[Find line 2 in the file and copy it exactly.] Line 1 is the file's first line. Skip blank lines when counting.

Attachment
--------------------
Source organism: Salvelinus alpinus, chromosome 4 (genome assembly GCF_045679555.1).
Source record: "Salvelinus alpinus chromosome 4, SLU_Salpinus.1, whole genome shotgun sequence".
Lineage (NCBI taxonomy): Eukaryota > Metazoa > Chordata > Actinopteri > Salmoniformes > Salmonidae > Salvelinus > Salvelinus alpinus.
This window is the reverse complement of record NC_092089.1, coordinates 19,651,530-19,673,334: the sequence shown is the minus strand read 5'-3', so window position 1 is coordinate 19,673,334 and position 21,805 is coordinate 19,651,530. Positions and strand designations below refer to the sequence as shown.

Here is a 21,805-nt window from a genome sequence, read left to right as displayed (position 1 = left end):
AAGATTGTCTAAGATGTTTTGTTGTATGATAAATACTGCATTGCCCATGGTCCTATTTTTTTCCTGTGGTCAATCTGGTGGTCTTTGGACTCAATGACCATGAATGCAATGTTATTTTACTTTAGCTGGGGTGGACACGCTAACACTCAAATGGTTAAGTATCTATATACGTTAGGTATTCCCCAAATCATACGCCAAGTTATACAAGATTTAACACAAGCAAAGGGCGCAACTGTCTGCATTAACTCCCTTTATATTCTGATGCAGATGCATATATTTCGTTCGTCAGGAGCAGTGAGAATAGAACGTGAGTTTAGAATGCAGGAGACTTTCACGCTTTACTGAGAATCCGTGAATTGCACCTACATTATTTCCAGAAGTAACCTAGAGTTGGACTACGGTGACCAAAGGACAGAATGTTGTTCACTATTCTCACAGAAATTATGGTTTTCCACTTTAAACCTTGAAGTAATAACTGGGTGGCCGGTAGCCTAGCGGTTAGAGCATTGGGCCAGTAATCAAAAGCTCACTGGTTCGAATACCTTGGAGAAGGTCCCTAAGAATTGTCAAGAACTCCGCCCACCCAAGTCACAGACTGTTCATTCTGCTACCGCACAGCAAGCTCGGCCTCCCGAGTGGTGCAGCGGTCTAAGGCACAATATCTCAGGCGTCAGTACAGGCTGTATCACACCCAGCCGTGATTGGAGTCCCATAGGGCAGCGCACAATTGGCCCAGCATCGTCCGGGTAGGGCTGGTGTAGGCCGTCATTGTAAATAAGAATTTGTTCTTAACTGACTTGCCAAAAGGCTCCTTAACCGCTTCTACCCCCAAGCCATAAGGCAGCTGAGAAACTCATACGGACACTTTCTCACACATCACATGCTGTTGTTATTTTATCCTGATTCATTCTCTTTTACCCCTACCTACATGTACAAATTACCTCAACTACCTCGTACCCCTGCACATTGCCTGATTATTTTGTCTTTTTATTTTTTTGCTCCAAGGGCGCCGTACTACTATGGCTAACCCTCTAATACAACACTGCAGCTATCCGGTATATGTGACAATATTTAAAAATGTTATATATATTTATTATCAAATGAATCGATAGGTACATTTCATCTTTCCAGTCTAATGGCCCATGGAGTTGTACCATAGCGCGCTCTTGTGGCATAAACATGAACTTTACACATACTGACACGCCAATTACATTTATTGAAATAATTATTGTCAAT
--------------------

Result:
Source record: "Salvelinus alpinus chromosome 4, SLU_Salpinus.1, whole genome shotgun sequence".